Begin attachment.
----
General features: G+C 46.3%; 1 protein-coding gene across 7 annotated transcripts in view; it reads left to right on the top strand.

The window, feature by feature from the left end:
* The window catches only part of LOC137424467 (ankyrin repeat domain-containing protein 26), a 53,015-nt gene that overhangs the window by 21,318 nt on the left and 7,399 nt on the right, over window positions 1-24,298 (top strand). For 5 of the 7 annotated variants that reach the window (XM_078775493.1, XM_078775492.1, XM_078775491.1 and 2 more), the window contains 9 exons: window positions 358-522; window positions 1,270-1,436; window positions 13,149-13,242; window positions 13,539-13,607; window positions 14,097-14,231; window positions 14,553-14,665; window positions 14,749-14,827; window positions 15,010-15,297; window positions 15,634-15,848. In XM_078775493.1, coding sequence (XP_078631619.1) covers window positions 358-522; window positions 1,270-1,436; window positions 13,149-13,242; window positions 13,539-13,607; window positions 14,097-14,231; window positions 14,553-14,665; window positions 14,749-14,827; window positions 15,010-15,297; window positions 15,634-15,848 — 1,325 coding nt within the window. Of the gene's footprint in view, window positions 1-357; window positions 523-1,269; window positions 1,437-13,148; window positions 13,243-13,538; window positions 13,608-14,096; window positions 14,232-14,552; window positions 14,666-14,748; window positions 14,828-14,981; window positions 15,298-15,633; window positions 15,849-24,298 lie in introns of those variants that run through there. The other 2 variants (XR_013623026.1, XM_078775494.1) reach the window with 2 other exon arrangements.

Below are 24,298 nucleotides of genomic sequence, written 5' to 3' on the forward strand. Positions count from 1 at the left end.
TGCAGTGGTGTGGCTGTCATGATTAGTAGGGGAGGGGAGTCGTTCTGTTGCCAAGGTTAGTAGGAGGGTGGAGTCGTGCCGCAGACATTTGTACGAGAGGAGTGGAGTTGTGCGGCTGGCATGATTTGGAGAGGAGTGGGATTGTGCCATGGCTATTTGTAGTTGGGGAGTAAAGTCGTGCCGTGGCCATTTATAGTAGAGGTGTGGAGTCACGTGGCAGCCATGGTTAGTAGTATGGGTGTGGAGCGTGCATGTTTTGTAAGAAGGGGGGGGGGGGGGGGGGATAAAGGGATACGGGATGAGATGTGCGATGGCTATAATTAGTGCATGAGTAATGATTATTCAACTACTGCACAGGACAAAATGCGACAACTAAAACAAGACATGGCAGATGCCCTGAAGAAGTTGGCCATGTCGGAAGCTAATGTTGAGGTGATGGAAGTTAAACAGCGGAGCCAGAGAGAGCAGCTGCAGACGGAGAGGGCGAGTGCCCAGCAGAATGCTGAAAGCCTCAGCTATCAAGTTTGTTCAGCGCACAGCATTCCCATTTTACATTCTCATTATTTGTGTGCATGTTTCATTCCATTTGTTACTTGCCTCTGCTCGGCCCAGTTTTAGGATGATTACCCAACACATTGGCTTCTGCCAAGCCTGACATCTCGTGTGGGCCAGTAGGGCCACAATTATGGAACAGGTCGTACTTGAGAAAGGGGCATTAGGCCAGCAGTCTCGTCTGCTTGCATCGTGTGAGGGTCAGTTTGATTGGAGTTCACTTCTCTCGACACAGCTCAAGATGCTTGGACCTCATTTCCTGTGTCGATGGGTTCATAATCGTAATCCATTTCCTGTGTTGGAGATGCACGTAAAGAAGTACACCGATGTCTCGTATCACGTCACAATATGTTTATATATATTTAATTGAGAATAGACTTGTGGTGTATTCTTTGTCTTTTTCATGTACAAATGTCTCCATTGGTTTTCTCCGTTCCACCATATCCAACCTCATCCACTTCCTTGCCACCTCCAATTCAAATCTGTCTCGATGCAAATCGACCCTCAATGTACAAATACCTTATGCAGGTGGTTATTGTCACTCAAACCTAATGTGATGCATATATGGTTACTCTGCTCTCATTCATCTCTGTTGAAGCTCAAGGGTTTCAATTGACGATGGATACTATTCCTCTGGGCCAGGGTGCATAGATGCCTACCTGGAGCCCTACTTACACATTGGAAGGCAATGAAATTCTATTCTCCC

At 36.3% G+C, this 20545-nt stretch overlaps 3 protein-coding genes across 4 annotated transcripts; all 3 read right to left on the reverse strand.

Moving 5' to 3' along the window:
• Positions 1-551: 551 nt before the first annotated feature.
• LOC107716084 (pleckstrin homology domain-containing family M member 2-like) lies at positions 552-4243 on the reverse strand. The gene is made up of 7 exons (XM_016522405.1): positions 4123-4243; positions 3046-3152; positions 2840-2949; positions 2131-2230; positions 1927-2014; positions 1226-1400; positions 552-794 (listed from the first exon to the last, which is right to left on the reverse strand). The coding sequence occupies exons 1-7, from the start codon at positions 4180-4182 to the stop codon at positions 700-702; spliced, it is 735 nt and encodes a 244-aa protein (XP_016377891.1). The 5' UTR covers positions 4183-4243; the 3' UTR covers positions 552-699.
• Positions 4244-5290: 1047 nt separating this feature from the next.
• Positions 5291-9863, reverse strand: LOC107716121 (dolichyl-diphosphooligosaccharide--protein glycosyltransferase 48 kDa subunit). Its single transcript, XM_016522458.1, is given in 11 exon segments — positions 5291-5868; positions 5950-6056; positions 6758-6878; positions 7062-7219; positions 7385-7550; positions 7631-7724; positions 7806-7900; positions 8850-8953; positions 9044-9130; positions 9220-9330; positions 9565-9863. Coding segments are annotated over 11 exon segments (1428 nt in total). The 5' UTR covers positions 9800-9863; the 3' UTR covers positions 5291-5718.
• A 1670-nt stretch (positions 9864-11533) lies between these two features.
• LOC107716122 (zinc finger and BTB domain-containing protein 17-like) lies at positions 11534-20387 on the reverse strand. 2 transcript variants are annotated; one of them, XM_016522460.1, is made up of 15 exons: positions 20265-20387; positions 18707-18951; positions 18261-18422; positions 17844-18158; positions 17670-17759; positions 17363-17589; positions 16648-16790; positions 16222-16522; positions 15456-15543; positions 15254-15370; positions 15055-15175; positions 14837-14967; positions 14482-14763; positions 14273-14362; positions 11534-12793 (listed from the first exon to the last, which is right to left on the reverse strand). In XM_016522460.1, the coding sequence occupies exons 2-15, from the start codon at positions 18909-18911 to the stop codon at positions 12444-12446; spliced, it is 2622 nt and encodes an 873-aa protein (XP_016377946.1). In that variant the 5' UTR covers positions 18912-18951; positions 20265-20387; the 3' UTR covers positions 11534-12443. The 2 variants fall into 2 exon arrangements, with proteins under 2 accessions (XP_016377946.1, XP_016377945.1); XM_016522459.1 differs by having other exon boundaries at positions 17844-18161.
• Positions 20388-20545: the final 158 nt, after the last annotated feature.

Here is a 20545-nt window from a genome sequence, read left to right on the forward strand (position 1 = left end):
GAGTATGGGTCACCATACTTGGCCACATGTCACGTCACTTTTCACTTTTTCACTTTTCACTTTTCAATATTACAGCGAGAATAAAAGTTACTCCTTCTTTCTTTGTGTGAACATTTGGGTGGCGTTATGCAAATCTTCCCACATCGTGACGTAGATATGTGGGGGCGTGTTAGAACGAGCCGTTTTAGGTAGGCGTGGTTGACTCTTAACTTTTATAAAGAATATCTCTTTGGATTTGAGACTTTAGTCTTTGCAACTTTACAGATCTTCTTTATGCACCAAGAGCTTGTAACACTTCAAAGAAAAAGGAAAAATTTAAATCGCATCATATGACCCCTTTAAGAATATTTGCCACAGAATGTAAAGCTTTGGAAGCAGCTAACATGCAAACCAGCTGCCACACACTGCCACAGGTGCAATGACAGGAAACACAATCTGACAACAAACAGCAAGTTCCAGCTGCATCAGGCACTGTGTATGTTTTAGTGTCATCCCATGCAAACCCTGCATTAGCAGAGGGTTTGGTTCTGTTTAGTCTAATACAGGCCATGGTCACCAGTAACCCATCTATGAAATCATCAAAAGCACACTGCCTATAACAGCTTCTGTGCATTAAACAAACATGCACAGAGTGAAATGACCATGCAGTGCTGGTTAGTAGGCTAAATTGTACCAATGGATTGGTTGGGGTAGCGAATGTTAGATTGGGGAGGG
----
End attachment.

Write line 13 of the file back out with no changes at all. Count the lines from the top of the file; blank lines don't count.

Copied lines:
• LOC107716122 (zinc finger and BTB domain-containing protein 17-like) lies at positions 11534-20387 on the reverse strand. 2 transcript variants are annotated; one of them, XM_016522460.1, is made up of 15 exons: positions 20265-20387; positions 18707-18951; positions 18261-18422; positions 17844-18158; positions 17670-17759; positions 17363-17589; positions 16648-16790; positions 16222-16522; positions 15456-15543; positions 15254-15370; positions 15055-15175; positions 14837-14967; positions 14482-14763; positions 14273-14362; positions 11534-12793 (listed from the first exon to the last, which is right to left on the reverse strand). In XM_016522460.1, the coding sequence occupies exons 2-15, from the start codon at positions 18909-18911 to the stop codon at positions 12444-12446; spliced, it is 2622 nt and encodes an 873-aa protein (XP_016377946.1). In that variant the 5' UTR covers positions 18912-18951; positions 20265-20387; the 3' UTR covers positions 11534-12443. The 2 variants fall into 2 exon arrangements, with proteins under 2 accessions (XP_016377946.1, XP_016377945.1); XM_016522459.1 differs by having other exon boundaries at positions 17844-18161.